To try to ensure a fair vote, workers encouraged each other to bring a black pen to mark their ballots. (When they had elected the bargaining team, officials told them to use pencil, and many workers think that election was fraudulent.) They took pictures of their “no” ballots alongside their company badges; Sisk—who had predicted the 90 percent no vote well before it happened—said that hundreds of such pictures were posted to Facebook.

On the first day back in the plant after the first vote, officials circulated a survey asking members’ top five issues to fix. “Everybody’s saying, ‘It’s more than five!’” Sisk said. “They’re filling up the page front and back.”

“You can take that piece of trash back to the table and let them know we are not weak pushovers and if they want to continue using the best truck builders in the world as they call us then they can give us a fair contract!!” said one worker on the local’s Facebook page.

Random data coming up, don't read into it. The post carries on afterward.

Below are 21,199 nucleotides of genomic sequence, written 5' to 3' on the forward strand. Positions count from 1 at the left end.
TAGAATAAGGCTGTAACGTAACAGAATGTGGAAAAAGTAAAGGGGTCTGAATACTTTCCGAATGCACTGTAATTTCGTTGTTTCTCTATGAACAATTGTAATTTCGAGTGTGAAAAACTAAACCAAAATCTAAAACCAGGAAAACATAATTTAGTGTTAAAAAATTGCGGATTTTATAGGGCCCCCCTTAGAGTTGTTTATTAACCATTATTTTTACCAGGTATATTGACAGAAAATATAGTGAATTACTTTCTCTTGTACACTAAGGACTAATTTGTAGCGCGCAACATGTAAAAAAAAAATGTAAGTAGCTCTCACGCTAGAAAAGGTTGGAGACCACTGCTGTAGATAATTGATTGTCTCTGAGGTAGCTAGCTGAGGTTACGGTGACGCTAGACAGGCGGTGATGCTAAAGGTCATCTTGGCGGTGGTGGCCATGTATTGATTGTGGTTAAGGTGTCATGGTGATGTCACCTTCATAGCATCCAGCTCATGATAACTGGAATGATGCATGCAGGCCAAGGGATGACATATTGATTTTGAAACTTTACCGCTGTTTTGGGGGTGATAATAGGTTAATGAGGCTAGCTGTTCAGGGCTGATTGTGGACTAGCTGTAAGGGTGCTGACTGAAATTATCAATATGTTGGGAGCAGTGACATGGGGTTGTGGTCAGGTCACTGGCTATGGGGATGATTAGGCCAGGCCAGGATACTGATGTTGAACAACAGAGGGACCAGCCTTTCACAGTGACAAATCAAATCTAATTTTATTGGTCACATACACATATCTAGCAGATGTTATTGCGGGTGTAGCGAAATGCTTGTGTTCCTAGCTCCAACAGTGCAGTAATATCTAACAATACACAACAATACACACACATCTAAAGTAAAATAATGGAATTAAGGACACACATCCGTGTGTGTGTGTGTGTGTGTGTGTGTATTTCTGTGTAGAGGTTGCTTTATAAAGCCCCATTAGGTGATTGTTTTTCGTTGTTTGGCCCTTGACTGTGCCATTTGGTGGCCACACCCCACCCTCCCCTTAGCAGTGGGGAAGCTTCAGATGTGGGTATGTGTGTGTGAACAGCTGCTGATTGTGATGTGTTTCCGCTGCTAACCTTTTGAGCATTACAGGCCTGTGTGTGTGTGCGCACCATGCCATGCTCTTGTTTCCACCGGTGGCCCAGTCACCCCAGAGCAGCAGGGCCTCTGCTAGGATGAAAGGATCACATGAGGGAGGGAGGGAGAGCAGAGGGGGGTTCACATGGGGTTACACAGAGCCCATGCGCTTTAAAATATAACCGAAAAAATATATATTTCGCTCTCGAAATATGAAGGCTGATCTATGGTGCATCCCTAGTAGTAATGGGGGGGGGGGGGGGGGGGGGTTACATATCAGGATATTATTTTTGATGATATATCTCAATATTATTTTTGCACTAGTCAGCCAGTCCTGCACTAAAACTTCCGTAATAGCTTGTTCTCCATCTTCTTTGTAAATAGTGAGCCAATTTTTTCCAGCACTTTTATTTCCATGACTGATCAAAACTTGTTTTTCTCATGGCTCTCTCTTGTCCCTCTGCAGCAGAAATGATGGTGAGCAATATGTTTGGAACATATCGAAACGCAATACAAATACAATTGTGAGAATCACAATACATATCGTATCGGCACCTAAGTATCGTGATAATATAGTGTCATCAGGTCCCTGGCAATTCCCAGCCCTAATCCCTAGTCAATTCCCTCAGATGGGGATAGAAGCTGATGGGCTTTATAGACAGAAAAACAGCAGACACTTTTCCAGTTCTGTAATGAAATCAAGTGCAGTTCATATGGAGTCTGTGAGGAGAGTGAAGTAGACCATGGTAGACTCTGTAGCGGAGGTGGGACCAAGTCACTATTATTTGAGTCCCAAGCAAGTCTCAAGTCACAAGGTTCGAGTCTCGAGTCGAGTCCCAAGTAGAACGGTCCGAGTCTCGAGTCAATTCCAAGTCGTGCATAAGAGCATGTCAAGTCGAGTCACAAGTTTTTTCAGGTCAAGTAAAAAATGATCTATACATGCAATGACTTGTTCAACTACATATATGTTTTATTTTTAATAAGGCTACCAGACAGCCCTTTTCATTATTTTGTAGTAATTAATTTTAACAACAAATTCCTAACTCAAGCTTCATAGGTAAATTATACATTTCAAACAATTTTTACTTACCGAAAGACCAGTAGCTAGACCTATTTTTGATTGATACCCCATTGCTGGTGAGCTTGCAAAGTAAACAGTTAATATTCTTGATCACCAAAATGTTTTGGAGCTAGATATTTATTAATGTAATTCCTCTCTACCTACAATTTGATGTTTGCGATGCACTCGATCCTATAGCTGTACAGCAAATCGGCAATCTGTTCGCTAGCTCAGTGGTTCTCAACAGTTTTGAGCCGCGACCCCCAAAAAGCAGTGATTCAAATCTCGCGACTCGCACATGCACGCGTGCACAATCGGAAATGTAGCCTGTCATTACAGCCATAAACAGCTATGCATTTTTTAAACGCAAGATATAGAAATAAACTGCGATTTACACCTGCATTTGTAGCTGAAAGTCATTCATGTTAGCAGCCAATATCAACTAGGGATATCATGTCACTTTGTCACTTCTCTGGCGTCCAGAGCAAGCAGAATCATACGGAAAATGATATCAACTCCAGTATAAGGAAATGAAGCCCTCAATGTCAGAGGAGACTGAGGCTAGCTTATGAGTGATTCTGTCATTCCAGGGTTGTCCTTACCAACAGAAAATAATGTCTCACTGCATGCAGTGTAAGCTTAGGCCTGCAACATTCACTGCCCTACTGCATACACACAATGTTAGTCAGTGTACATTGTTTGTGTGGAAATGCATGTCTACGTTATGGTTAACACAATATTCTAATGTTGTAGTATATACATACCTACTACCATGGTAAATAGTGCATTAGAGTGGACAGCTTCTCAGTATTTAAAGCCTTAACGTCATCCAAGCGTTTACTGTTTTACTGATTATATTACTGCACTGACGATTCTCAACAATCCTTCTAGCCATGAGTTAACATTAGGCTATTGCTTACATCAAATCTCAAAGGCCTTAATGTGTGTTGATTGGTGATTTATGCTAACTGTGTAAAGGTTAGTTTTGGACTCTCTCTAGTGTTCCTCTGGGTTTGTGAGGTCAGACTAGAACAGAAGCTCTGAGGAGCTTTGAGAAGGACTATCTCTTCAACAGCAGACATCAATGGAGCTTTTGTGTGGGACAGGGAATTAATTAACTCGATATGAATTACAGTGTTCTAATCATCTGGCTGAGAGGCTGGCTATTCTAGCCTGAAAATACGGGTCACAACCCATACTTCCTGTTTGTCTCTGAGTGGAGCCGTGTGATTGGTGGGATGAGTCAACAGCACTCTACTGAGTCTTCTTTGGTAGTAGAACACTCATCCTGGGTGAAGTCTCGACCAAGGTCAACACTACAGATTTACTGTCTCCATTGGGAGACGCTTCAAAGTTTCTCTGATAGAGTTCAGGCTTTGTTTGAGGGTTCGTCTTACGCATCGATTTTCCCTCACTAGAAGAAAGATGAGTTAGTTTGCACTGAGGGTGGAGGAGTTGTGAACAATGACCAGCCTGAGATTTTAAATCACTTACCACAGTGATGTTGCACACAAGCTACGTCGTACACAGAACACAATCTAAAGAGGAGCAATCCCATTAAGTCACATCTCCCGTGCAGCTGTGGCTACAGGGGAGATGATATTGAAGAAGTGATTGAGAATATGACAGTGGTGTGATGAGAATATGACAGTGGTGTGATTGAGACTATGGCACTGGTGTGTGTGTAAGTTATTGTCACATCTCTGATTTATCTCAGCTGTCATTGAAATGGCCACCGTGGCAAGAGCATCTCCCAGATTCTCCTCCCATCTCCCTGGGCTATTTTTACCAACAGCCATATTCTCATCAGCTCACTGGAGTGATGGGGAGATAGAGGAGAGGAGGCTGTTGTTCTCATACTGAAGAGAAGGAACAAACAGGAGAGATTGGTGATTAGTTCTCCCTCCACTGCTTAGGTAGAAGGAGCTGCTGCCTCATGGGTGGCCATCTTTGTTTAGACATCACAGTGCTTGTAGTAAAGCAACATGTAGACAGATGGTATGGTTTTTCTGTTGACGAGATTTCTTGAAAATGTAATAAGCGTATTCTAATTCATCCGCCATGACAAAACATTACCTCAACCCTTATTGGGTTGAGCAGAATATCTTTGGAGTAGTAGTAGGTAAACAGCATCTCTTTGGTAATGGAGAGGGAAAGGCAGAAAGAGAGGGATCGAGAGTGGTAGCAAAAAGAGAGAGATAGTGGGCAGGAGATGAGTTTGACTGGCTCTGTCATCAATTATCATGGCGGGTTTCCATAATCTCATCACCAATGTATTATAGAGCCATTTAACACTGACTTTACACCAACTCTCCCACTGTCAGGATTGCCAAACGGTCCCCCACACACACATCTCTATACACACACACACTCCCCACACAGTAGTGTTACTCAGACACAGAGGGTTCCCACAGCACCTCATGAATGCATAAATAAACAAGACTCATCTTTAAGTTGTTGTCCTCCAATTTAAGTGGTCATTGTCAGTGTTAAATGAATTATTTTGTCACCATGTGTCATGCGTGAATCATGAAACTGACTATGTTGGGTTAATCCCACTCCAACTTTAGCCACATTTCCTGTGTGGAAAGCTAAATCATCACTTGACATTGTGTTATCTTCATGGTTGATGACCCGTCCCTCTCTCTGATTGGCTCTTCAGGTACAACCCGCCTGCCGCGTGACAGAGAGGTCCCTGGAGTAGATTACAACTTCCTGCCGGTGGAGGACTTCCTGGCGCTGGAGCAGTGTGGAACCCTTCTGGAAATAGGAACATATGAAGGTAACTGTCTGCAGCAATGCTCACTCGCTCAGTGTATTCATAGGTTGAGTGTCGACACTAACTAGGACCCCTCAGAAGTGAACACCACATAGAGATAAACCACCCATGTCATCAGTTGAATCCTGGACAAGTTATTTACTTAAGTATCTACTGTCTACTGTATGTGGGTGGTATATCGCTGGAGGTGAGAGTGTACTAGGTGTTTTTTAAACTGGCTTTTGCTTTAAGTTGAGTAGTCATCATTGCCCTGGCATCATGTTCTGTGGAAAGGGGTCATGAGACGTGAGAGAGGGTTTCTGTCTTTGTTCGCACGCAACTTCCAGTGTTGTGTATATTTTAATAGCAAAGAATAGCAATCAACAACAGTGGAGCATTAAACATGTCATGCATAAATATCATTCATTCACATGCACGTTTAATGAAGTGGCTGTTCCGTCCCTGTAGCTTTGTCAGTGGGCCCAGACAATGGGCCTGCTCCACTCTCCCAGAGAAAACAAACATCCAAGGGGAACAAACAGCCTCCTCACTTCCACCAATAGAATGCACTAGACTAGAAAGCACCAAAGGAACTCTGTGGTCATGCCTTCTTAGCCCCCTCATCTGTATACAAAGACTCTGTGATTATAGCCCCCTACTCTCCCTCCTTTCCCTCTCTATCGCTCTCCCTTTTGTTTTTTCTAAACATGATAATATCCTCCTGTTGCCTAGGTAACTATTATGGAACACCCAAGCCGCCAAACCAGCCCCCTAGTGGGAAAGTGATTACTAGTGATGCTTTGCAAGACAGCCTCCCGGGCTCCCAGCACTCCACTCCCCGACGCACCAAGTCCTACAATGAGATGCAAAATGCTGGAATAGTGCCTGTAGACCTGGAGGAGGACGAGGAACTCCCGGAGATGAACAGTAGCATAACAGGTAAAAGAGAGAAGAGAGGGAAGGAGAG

When some workers began a petition to recall the discredited bargaining team, using union bylaws, officials threatened that their move was illegal, accused them of union-busting, and called them communists.

This blog originally appeared at LaborNotes on June 7, 2021. Reprinted with Permission.

About the Author: Jane Slaughter is a staff writer and organizer with Labor Notes.


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BREAKING: Draft Legislation in New York Would Put Gig Workers into Toothless ‘Unions’

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Joe DeManuelle-Hall - The People's Summit The People's Summit

An effort backed by the New York State AFL-CIO would create a new bargaining scheme for app-based workers without addressing the question of whether or not these workers are legally “employees.”

Labor Notes obtained a draft version of the legislation that is being negotiated by unions and app employers.